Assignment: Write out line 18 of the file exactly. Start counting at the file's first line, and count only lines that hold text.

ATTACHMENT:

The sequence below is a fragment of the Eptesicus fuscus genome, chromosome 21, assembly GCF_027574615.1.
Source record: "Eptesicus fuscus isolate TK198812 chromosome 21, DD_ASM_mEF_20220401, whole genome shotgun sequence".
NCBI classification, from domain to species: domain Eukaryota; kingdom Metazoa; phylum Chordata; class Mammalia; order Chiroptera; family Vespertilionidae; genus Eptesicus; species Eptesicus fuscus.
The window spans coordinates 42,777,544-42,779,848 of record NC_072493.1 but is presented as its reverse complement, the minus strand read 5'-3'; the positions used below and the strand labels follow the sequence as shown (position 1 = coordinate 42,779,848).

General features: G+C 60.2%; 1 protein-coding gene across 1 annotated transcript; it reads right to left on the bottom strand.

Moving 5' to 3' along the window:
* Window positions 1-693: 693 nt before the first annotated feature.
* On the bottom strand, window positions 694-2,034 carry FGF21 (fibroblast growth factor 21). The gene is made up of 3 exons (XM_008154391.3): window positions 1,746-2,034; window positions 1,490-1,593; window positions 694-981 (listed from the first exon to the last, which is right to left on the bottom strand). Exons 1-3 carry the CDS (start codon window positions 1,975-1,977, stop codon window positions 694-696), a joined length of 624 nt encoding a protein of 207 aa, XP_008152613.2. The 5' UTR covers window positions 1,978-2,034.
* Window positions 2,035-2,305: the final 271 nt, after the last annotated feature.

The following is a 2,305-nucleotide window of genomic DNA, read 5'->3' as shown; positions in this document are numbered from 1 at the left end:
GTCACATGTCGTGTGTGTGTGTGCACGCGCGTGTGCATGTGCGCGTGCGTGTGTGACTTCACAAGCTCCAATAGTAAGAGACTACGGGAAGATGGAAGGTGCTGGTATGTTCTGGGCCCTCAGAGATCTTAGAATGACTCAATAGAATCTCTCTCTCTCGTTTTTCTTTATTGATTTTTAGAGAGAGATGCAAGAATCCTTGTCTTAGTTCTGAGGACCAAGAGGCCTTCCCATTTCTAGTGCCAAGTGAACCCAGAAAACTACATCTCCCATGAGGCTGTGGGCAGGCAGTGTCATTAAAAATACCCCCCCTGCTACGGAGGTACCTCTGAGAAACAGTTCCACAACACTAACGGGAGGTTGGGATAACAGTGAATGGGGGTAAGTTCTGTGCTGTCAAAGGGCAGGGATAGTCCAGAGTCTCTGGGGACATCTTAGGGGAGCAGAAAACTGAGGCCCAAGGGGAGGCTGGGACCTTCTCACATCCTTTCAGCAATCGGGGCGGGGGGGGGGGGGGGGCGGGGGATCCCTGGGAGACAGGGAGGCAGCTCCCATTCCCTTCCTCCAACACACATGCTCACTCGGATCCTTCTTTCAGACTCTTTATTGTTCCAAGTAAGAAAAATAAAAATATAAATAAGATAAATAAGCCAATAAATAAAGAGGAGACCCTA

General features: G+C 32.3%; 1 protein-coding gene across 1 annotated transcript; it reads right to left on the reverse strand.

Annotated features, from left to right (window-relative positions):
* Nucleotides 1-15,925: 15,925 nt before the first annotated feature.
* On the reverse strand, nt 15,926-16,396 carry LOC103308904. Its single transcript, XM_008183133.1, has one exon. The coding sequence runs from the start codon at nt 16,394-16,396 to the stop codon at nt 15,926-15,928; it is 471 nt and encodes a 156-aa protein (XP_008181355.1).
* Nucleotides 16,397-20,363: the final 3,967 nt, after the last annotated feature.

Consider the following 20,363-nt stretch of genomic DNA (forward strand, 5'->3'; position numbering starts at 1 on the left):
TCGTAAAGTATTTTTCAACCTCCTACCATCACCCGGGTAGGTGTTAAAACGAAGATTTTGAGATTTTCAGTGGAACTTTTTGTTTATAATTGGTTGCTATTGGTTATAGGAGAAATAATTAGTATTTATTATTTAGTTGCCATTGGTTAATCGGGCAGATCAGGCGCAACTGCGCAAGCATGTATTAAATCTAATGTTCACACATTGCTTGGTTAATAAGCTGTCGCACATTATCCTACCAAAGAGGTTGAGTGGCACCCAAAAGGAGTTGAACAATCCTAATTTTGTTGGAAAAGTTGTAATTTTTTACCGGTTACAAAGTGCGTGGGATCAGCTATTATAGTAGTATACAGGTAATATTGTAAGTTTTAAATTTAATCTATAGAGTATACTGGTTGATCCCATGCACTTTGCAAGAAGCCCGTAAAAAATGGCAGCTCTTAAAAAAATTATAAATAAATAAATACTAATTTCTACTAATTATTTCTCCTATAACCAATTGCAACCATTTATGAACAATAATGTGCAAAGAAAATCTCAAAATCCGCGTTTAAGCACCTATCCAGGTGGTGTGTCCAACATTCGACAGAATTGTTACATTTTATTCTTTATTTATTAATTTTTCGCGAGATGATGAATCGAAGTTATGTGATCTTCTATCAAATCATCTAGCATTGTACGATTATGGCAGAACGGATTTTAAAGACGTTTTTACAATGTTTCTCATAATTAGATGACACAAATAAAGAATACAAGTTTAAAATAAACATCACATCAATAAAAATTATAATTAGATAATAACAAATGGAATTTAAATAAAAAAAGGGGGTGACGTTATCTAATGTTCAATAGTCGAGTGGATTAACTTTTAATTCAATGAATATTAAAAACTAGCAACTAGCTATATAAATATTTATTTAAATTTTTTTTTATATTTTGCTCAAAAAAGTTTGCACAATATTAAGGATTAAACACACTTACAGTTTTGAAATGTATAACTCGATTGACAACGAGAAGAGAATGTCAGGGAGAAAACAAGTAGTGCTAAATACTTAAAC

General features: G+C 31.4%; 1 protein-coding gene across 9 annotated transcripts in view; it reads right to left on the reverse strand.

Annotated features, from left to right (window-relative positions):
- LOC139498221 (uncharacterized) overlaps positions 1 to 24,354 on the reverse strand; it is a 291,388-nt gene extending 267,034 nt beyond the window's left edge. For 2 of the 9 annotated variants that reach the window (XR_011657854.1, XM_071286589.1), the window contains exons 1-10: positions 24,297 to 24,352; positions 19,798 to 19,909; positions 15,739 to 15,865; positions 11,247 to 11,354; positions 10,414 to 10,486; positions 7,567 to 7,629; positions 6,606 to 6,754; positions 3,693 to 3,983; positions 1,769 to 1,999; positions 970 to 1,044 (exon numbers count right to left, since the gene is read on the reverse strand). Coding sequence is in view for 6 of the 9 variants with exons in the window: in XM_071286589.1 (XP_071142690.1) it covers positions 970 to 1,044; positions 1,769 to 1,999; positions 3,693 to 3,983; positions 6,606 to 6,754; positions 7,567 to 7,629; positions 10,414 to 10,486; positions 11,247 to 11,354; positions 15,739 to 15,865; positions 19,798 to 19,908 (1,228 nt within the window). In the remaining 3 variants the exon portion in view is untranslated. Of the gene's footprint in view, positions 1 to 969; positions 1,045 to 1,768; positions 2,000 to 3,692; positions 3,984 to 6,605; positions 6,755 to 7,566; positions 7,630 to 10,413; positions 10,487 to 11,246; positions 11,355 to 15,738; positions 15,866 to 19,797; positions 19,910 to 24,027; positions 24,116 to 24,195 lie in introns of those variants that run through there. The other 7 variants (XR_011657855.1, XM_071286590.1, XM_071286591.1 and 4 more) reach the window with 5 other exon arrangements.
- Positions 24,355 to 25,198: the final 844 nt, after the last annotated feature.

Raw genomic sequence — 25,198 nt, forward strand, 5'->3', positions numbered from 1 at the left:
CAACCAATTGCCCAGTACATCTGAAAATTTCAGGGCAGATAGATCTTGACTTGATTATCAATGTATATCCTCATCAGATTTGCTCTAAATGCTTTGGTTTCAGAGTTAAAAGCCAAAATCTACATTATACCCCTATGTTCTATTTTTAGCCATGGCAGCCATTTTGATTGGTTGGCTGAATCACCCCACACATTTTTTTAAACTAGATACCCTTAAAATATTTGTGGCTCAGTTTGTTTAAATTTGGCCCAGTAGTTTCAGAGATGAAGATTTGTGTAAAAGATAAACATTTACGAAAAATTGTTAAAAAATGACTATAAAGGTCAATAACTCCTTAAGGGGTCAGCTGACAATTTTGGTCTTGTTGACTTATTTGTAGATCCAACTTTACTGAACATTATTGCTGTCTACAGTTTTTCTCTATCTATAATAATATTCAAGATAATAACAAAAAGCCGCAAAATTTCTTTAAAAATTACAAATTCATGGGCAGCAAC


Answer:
TCGTAAAGTATTTTTCAACCTCCTACCATCACCCGGGTAGGTGTTAAAACGAAGATTTTGAGATTTTCAGTGGAACTTTTTGTTTATAATTGGTTGCTATTGGTTATAGGAGAAATAATTAGTATTTATTATTTAGTTGCCATTGGTTAATCGGGCAGATCAGGCGCAACTGCGCAAGCATGTATTAAATCTAATGTTCACACATTGCTTGGTTAATAAGCTGTCGCACATTATCCTACCAAAGAGGTTGAGTGGCACCCAAAAGGAGTTGAACAATCCTAATTTTGTTGGAAAAGTTGTAATTTTTTACCGGTTACAAAGTGCGTGGGATCAGCTATTATAGTAGTATACAGGTAATATTGTAAGTTTTAAATTTAATCTATAGAGTATACTGGTTGATCCCATGCACTTTGCAAGAAGCCCGTAAAAAATGGCAGCTCTTAAAAAAATTATAAATAAATAAATACTAATTTCTACTAATTATTTCTCCTATAACCAATTGCAACCATTTATGAACAATAATGTGCAAAGAAAATCTCAAAATCCGCGTTTAAGCACCTATCCAGGTGGTGTGTCCAACATTCGACAGAATTGTTACATTTTATTCTTTATTTATTAATTTTTCGCGAGATGATGAATCGAAGTTATGTGATCTTCTATCAAATCATCTAGCATTGTACGATTATGGCAGAACGGATTTTAAAGACGTTTTTACAATGTTTCTCATAATTAGATGACACAAATAAAGAATACAAGTTTAAAATAAACATCACATCAATAAAAATTATAATTAGATAATAACAAATGGAATTTAAATAAAAAAAGGGGGTGACGTTATCTAATGTTCAATAGTCGAGTGGATTAACTTTTAATTCAATGAATATTAAAAACTAGCAACTAGCTATATAAATATTTATTTAAATTTTTTTTTATATTTTGCTCAAAAAAGTTTGCACAATATTAAGGATTAAACACACTTACAGTTTTGAAATGTATAACTCGATTGACAACGAGAAGAGAATGTCAGGGAGAAAACAAGTAGTGCTAAATACTTAAAC